Tuesday, February 26, 2013

Of Senators and Constitutional Questions.

All the recent news regarding the Senate and the Senators was basically making me numb to the issue.  Seriously, it seems to be a part of a plan to make us all idiots.  After something happens, such as the Duffy Affair we get inundated with glop from the media and from the Parties to the point where it just doesn’t seem to matter anymore.

And then Peter Van Loan opened his mouth.

What Peter had to say was quoted in the National Post:

“Senator Patterson, Wallin and Duffy all own property in the provinces and territory they represent,” Peter Van Loan, the government’s House leader, told the Commons on Monday.

“They maintain deep, continuing ties to those regions. In fact, all three senators spend considerable time in their home provinces and territory.”

Well, that ground my gears.  Again we are seeing the Harper Party and their Law and Order™ agenda that applies to everyone except for the Harper Party itself.

When it comes to the Senate and more specifically the rules governing who can sit in it, the Constitution is quite specific.

 The Qualifications of a Senator shall be as follows:
1)    He shall be of the full age of Thirty Years;

2)    He shall be either a natural-born Subject of the Queen, or a Subject of the Queen naturalized by an Act of the Parliament of Great Britain, or of the Parliament of the United Kingdom of Great Britain and Ireland, or of the Legislature of One of the Provinces of Upper Canada, Lower Canada, Canada, Nova Scotia, or New Brunswick, before the Union, or of the Parliament of Canada after the Union;

3)    He shall be legally or equitably seised as of Freehold for his own Use and Benefit of Lands or Tenements held in Free and Common Socage, or seised or possessed for his own Use and Benefit of Lands or Tenements held in Franc-alleu or in Roture, within the Province for which he is appointed, of the Value of Four thousand Dollars, over and above all Rents, Dues, Debts, Charges, Mortgages, and Incumbrances due or payable out of or charged on or affecting the same;   

4)    His Real and Personal Property shall be together worth Four thousand Dollars over and above his Debts and Liabilities;

5)    He shall be resident in the Province for which he is appointed;

6)    In the Case of Quebec he shall have his Real Property Qualification in the Electoral Division for which he is appointed, or shall be resident in that Division. (13) 

Pretty straight forward aren’t they?

Well except for maybe #3 which is written in lawyer speak…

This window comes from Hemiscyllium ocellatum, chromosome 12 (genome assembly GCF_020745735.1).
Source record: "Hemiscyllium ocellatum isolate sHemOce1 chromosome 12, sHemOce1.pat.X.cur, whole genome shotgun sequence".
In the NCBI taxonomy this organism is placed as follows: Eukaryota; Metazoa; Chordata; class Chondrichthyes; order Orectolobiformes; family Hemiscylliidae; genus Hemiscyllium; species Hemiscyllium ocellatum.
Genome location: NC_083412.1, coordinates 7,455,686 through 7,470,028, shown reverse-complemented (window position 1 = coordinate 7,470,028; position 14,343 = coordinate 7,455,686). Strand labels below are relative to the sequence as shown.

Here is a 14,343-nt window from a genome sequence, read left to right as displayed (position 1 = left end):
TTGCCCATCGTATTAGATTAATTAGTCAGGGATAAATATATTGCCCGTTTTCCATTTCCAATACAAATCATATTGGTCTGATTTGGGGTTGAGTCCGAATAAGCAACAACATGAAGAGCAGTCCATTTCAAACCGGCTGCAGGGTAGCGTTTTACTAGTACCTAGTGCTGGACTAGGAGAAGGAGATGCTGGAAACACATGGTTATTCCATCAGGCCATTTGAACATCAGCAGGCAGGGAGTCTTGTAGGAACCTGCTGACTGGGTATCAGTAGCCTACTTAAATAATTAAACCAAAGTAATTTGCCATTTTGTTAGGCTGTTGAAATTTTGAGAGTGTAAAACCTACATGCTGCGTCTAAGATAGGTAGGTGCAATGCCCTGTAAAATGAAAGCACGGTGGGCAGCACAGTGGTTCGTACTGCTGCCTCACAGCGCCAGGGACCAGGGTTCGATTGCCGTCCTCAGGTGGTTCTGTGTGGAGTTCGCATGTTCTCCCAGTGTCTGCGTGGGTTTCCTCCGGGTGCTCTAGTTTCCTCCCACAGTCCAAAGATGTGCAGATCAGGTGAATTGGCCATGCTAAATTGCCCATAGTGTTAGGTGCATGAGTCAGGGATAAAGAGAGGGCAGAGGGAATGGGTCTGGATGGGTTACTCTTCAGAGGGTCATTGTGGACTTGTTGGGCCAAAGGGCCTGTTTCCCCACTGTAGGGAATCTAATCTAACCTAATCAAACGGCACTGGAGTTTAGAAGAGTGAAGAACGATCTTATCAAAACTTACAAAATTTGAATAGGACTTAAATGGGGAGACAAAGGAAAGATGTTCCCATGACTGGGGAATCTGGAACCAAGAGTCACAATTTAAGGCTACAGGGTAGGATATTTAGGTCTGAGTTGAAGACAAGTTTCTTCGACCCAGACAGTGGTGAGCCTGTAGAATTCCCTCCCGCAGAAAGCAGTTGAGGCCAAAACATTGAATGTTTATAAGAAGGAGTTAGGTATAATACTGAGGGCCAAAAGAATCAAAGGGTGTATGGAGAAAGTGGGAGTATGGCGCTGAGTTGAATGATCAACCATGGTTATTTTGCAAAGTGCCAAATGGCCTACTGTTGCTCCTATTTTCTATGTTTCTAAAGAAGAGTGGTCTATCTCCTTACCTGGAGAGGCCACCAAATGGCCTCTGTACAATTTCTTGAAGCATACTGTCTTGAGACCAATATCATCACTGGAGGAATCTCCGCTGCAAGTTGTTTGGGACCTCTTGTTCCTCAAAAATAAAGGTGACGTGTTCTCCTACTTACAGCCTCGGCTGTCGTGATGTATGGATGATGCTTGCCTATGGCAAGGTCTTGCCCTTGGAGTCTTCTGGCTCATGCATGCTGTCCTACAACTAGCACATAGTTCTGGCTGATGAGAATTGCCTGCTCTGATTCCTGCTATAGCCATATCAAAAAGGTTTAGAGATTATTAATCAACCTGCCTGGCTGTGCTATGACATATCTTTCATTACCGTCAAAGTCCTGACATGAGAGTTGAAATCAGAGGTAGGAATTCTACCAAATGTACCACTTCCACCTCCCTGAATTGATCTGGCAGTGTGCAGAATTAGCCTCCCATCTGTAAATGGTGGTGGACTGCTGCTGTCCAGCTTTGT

But the one I’m looking at is number 5. 

Pretty simple rule.  You shall be resident in the Province you are to represent.

I stressed the word shall for a very important reason.  In certain circles, words such as “can” or “may” or “should” are referred to as “weasel words” basically meaning that you can weasel your way around them.  “May” can also mean “may not”, it is not definite.  “Shall” on the other hand is a directive, there is no way to weasel around “shall”.

What Van Loan is saying is an affront to Canadians who believe in the rule of law, and the Constitution is the highest law in the land. 

In Stephen Harper’s efforts to twist the Senate into his distorted view of what it should be, he is opening up a Pandora’s Box that could put us into a “Constitutional Crisis”.  It’s not me saying this, those are retired Senator Lowell Murray’s words.

Part of the reason that this could cause such a crisis is found in Section 31 of the Constitution, part 5

 The Place of a Senator shall become vacant in any of the following Cases:

5)    If he ceases to be qualified in respect of Property or of Residence...

          Canada Justice Laws website

If any other Senators are found to have voted in Ontario, or carry an OHIP Card rather than their home Province’s Health Card, or fail to meet another of the criteria that the Senate Committee looking into the residency of Senators is using, they could be unceremoniously put out into the street.

What happens then?  Do we trust Stephen Harper to restock (or restack if you like) the Senate?  Does the Governor General use his power to select enough people to fill the Senate?  Maybe we should let the Privy Council do the selecting.

Or we could just leave the seats vacant and save a few bucks.

I honestly don’t know if the current Senate kerfuffle was created intentionally by the Harper People, I certainly hope not.  One thing I do know is that these Senators have been doing pretty good on the public dime, and if they weren’t eligible to sit in the Senate from Day One, someone needs to be reimbursing us.  If they were in the Senate and knew they shouldn’t be, then they should be paying… but if they were put in by someone who knew they shouldn’t be there, maybe He should be writing the cheque… 

A closing thought.  CBC contacted 104 Senators and asked them the same 5 questions that the Senate Committee has been asking asking.  Of the 96 that responded, 17 refused to provide information… 15 of those were Harper’s appointees...

Kinda makes you think, doesn’t it?

If you’d like to see the article, click here: CBC News
I’ve maintained for some time now that any member serving in the House of Commons or the Senate for that matter should be required to take an Oath and part of that Oath would be to protect the Constitution, similar to what our friends to the South have. 

Maybe we could at least have them read it?

Cheers, BC

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